When people ask me what my musical focus is, I usually just say Irish traditional music. But if I were to get really specific, I would say that I hone in on the Sliabh Luachra region of Ireland (parts of Counties Cork, Kerry, and Limerick) with nods to my Appalachian North Carolina roots. I think the mountains are becoming more and more a part of my soul. “Sliabh Luachra” translates roughly to “The Mountain of Rushes,” which gives you an idea of what the landscape looks like in this region (thank you Kevin Burke for pointing this out in your concert)!

The beautiful “Sliabh Luachra” rush mountains of West Cork and Kerry! Taken from the Ring of Kerry at Ladies’ View near Killarney in 2017.

This area is known for its polkas and slides, almost but not quite replacing reels and jigs in session repertoire. Today I’m going to play you two slides that I learned in my fiddle lessons with Connie O’Connell at the college, called “Barrack Hill” and “Paddy Cronin’s Slide.” These lessons were unlike any others I’d ever taken. Two or three other fiddlers and I sat around in a circle in a narrow room of the music building with Connie for 45 minutes every Tuesday afternoon and absorbed 1-3 lesser known tunes (they had to be in order to pick one all of us didn’t already know). It was done entirely by ear, but we were allowed to record the tunes on our phones to practice for the next week. I absolutely love this learning approach, and have continued to incorporate into how I learn new tunes to this day. It’s a great brain exercise, and really instills the music deeper into the musician.

So with my Barry’s Gold Blend of tea within arm’s reach and two Sliabh Luachra slides on my mind, here is my May tribute to my time spent in Cork!

Folk Alliance 2019 Part Two: Who I Discovered

Hello again! As promised, here is part two of my Folk Alliance posts. This one focuses on the my favorite FA artists who I either met in person for the first time or reconnected with from previous travels. If you missed my first post, which tells you what Folk Alliance is and focuses on my main takeaways from the week, you can click here to catch up! One of those takeaways had to do with what type of artist I resonate with the most. I realized that I connect best with performers who not only play well, but also have a unique persona that shines through in their music. I highly encourage you to look these artists up, listen to their music, and if possible see them perform live.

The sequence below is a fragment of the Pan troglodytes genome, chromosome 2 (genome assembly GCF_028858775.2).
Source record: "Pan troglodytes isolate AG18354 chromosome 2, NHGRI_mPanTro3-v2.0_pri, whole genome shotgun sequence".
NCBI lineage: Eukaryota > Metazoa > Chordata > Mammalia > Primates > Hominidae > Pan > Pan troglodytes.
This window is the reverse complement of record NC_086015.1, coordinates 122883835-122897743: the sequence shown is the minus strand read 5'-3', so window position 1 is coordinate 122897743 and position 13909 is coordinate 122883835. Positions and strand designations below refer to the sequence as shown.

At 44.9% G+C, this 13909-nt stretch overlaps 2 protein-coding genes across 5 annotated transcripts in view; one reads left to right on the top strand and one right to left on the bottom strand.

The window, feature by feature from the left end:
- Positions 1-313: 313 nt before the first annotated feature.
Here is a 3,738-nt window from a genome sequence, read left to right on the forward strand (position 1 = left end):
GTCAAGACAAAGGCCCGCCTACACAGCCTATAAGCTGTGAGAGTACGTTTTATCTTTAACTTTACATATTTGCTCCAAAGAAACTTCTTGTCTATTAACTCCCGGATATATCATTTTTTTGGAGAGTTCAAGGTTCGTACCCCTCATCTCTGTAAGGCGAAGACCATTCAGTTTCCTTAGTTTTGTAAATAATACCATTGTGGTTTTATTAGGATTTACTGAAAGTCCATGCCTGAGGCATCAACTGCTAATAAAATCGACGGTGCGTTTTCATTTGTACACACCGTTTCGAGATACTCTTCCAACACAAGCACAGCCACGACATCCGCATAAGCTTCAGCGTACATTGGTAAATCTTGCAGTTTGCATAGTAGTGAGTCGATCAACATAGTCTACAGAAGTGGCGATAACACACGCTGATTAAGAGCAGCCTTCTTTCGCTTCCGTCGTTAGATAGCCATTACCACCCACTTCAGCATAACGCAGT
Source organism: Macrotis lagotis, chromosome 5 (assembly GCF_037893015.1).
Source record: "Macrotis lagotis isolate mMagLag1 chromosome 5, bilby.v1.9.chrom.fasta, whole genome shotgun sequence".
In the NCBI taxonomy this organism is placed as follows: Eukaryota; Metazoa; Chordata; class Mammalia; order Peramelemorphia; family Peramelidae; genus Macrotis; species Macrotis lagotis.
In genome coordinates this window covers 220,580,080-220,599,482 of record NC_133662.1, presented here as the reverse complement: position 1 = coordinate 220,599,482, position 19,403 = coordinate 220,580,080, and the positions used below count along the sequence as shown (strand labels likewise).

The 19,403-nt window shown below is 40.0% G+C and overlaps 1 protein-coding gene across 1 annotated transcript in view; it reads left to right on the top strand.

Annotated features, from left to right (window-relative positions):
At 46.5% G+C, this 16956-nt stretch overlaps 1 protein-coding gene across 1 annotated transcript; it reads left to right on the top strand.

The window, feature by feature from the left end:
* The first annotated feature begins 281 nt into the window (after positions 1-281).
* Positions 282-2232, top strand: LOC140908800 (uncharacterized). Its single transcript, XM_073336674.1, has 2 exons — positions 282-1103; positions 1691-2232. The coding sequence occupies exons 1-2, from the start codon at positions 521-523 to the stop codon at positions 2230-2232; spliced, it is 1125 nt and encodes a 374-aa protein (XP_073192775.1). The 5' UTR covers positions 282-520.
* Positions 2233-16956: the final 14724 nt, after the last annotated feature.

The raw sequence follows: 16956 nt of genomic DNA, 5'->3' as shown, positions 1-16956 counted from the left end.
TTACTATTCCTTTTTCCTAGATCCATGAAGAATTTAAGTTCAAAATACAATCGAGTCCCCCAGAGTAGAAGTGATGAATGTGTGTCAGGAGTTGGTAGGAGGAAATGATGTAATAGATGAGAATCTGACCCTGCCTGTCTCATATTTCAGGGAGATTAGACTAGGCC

So many talented artists all gathered together in this building!

Old Friends:

I was thrilled when I saw that both Andrew Finn Magill and Emerald Rae were performing at Folk Alliance this year (click on their names to check out their websites)! Finn was my first “real” fiddle teacher when I started attending the Swannanoa Gathering Celtic Week at Warren Wilson College in North Carolina. I know him the best for his Irish music, but in the past few years he has been focusing on Brazilian styles — which also sound amazing. He played several sets with his friend and bandmate, Cesar Garabini, who is an absolute wizard at the seven string guitar. I credit Finn for giving me the necessary tips I needed to shift my sound from classical violinist to Irish fiddler. He’s also great at providing disciplined practice tips, which is an area I’m always looking to improve!